Brent Green's Brave New Worlds
Brent Green at the Hammer Museum, 7/22/08
By Anna Feuer
In Brent Green's fantasy world, Santa Claus is a sickly old alcoholic who shrieks "Ho ho ho!" like a crazed killer. A little girl sticks her toy fire truck through one ear and lodges it in her brain. A mother slips through the floor boards and embarks on a Homer-esque odyssey through Hell.
On Tuesday night, the Museum's "Hammer Presents" series screened seven of Brent Green's short animated films, accompanied by live music and soundscapes from Brendan Canty (Fugazi), Jim Becker (Califone), Alan Scalpone (The Bitter Tears), Rodney McLaughlin and Green himself on guitar.
Paulina Hollers (part 1 of 2)
Watching one of Green's films is like stepping into the mind of a precocious child -- a child with a darkly somber view of the world and a diligent moral compass. Aesthetically, the animations recall Tim Burton's The Nightmare Before Christmas or Michel Gondry's claymation in The Science of Sleep. But they're even more playful, more childlike; using playhouses built from corrugated cardboard, power lines made from fishhooks and characters constructed from little wooden dolls, Green welcomes his viewer into a homemade Never Never Land. He sprinkles his films with sweet and hopeful details, images of pure innocence: one character, for example, uses fireplace bellows to pump breath into dying crows, puffing them up to their original state.
But Green's vision is ultimately one of desolation and despair. The puffed up crow, life breathed back into its lungs, then falls off a branch with a plop and dies. There is a sense of menace in his films, ranging from the cosmological (in "Susa's Red Ears," the sun explodes, leaving a young girl as the sole survivor) to that of human folly (in "Walt Whitman's Brain," Green depicts a blundering lab assistant who drops the poet's brain on the floor). Pain and death lurk in the heart of almost every film. "Carlin," shot at the farmhouse where Green grew up, chronicles the life of his long-suffering diabetic aunt. He also tells a disturbingly funny story about his "asshole grandfather," who lost his fingers in a freak accident and refused to let them be sewn back on.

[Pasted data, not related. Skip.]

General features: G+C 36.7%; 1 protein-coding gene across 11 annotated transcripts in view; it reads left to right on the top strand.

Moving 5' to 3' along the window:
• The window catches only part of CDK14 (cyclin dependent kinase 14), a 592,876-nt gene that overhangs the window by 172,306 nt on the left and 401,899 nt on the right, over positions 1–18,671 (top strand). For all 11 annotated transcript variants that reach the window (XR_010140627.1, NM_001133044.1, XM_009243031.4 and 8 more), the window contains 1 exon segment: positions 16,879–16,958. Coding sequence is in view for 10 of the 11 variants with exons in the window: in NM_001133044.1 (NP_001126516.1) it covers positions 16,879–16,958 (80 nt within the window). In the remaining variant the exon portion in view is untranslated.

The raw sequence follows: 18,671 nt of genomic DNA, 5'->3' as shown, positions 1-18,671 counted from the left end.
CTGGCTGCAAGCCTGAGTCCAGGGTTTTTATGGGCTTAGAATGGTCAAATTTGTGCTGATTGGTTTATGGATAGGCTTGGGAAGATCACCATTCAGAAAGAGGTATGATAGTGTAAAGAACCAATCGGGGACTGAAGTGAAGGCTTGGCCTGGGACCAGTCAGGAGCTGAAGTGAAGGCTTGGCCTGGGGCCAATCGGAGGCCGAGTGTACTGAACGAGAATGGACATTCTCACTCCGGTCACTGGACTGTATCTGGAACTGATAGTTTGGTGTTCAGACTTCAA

Hadacol Christmas (part 1 of 2)
Each film concludes by resignedly identifying human powerlessness as the cause of his characters' suffering. They all try, they really do: his diabetic aunt tries to die but continues to live in pain; Walt Whitman tries to do good by donating his brain to science, but is foiled by an innocent mistake. In the most dramatic and affecting of Green's films, "Paulina Hollers," the title character shoots herself in the hopes of reaching Hell and finding her dead son. Green poignantly depicts Paulina's love for her child, but never lets us forget that these characters are in Hell for a reason. They are morally corrupt, though due more to their own ignorance than to any active malice.
That stories of such a dark nature are told through childlike animations -- at some points, Green's illustrations look as though they have been scribbled with crayon on a restaurant's paper table cloth--emphasizes his characters' innocence, and, accordingly, their hopelessness. In addition to accompanying on guitar, Green also narrated his films in a frenzied, high-pitched voice that might belong to a evangelical preacher in a moment of revelation. The music, lively and perfectly attune to each film's emotional tone, often escalated to Green wailing over heavy drums.
Green's stories are not perfect. Most of his plot lines are scattered and almost impossible to follow as he jumps from character to character, from little Susa's bedroom to a jarring scene in a men's restroom. They are all nonsensical, which corresponds well with the DIY animation but often loses the viewer in confusion. However, to experience these films is to appreciate them aesthetically, both in terms of the animation and the live music. One is more focused on the pace and tone of Green's voice than on his actual words, and the stories' content is ultimately less affecting than their presentation. What Green offers his audience is a series of beautiful and often ominous images, loosely tied together by despondent plots. The world inside Green's head is quite dark, but he translates it to film with a bright and vivid visual awareness.
Susa's Red Ears
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